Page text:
Finnish Gestational Diabetes (FinnGeDi) follow-up study

The purpose of the Finnish Gestational Diabetes (FinnGeDi) clinical follow-up study is to assess the health status of women with previous gestational diabetes and controls 10–15 years after delivery, with a special focus on non-alcoholic fatty liver disease and cardiometabolic health.

Project information

Project duration


Funded by

Other Finnish

Project funder

Diabetes Research Foundation, Yrjö Jahnsson Foundation, Suorsa Foundation, Otto A. Malm Foundation

Project coordinator

University of Oulu

Contact information

Project leader

  • Marja Vääräsmäki

Contact person

Project description

About the study

Pregnancy­ offers a unique window of opportunity to understand the future health trajectories of women. Gestational diabetes (GDM) is a common complication of pregnancy, affecting 10−30% of all pregnancies globally. Apart from the short-term adverse effects, GDM has long-term adverse health outcomes for both the mother and the child.

We are conducting a clinical follow-up study of the prospectively collected FinnGeDi cohort to explore how the occurrence of GDM during pregnancy can serve as a predictive window into women's future cardiometabolic health.

Study objectives

The purpose of the study is to assess the risk factors of cardiometabolic disease and non-alcoholic fatty liver disease (NAFLD) in women with previous GDM, and to identify the risk profile of women who have the highest risk for future adverse health outcomes.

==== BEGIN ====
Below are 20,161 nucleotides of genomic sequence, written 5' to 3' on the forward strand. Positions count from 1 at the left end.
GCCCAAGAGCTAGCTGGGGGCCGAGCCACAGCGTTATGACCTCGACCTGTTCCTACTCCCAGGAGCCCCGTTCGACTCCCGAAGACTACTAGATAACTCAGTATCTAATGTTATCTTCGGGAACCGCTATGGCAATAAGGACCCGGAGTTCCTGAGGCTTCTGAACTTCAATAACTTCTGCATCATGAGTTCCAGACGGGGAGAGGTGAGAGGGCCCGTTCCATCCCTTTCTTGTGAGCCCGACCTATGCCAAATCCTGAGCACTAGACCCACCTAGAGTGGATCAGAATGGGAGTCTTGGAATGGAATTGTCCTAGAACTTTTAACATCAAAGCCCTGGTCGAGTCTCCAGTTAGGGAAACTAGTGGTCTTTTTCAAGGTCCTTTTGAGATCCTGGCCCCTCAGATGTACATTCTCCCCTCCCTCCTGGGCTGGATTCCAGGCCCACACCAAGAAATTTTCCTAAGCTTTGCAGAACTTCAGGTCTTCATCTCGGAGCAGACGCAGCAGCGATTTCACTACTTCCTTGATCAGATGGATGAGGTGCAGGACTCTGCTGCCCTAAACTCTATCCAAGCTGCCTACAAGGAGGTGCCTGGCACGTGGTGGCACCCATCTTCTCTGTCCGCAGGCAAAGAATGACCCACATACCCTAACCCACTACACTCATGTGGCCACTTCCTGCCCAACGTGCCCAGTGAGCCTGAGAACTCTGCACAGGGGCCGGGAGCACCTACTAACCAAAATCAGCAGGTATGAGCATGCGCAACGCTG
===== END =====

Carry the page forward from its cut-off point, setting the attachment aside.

We also aim to recognize the protective lifestyle factors in these women which could serve as potential targets for promotion of health and well-being.


A clinical follow-up study is being carried out 10–15 years after the index pregnancy among a subset of women from the FinnGeDi cohort. The study population consists of 200 women with prior GDM and 200 women without history of GDM currently residing in Oulu region.

FinnGeDi is a collaboration between the Finnish Institute for Health and Welfare (THL) and the University of Oulu. It is a prospective cohort consisting of 1146 women with GDM and 1066 women without GDM, recruited between February 2009 and December 2012. The FinnGeDi cohort has obstetric, perinatal, and neonatal data along with data of family members, participants’ medical history, lifestyle and socioeconomic data obtained from the questionnaires, medical records and the Finnish Medical Birth Register.

Follow-up data collection includes clinical and anthropometric measurements, liver imaging studies (MRI), validated questionnaires on food intake, physical activity, health-related quality of life, mental health and sleep, tests on different aspects of physical activity and fitness and biological samples. A comprehensive dental examination is also carried out.


Understanding the specific cardiometabolic and NAFLD risk factors will help in the early identification of high-risk women. This could help in targeted interventions and risk screening/modification strategies. Early intervention to reduce cardiometabolic risk in young women may offer the opportunity to improve the future health of both the mother and the child, as well as the whole family.